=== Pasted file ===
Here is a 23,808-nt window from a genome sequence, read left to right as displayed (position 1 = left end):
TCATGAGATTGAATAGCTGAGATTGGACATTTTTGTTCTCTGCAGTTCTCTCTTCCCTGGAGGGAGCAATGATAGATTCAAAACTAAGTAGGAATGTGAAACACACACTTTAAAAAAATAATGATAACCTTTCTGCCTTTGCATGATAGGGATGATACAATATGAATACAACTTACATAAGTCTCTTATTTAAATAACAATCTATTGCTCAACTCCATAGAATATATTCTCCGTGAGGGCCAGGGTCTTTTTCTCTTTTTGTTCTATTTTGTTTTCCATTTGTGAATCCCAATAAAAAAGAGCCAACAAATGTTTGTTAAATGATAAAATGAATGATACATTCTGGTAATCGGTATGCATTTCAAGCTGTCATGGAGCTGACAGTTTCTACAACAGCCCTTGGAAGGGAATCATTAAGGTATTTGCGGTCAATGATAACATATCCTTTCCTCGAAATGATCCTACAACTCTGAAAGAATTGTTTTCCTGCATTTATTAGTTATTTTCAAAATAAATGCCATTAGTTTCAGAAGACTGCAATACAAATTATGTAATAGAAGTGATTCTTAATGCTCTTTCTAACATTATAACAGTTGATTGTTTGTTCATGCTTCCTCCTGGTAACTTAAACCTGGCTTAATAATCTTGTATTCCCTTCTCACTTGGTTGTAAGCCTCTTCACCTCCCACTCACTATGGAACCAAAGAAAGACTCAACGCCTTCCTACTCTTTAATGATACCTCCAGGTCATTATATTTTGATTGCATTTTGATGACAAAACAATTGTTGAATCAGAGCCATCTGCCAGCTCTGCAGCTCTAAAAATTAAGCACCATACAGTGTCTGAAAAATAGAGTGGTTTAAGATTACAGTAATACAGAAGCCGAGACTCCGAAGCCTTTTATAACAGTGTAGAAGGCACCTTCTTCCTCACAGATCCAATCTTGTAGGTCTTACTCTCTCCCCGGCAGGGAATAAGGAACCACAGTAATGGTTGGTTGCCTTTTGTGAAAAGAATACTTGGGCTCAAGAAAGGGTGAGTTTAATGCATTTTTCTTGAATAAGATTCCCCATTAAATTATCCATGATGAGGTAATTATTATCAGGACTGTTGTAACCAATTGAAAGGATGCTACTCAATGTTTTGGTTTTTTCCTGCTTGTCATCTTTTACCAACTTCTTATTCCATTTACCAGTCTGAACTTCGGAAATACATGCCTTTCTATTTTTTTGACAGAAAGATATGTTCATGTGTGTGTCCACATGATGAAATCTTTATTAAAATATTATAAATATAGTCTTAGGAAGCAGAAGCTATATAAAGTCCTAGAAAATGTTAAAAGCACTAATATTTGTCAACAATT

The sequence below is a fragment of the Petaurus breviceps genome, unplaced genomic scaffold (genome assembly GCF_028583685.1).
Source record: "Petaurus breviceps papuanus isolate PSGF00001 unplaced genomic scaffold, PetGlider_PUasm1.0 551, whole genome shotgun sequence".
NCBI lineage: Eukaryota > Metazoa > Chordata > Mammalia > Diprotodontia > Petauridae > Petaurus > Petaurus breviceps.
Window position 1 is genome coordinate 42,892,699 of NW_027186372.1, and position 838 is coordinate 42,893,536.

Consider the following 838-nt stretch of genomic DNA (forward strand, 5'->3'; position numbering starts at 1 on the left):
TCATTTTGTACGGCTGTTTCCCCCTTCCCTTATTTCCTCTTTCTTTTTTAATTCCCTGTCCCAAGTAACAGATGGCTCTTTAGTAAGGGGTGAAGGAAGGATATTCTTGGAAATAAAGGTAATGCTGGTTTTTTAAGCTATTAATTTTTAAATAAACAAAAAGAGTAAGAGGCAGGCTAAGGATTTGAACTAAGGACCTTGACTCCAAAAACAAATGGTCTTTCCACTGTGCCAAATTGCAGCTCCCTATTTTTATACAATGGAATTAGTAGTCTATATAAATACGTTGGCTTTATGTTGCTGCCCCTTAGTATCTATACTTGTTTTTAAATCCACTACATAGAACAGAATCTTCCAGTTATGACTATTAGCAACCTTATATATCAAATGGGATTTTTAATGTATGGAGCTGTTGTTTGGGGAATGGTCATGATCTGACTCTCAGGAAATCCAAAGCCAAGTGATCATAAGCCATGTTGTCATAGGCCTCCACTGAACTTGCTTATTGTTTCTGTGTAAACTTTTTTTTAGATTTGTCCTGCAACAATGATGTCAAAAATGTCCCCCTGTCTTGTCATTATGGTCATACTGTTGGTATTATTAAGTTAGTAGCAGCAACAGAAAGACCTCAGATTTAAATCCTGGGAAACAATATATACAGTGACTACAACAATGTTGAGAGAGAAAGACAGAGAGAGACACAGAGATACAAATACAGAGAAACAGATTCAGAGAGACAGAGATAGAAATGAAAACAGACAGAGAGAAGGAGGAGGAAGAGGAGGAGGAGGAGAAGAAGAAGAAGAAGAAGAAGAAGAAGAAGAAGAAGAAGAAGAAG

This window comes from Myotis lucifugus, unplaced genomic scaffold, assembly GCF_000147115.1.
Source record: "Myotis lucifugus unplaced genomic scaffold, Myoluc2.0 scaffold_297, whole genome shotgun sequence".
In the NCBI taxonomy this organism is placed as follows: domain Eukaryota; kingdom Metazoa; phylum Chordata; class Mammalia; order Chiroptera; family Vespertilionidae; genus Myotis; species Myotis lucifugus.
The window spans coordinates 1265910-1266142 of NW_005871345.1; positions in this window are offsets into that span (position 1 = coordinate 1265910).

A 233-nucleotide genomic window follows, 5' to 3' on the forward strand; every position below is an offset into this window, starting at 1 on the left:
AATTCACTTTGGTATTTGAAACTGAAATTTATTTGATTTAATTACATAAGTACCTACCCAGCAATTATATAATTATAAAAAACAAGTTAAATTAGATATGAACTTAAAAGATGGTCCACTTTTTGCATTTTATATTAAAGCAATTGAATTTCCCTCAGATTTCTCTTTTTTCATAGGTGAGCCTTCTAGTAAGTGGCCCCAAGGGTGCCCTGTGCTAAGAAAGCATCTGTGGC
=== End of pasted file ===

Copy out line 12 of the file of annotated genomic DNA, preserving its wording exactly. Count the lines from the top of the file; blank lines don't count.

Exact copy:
The window spans coordinates 1265910-1266142 of NW_005871345.1; positions in this window are offsets into that span (position 1 = coordinate 1265910).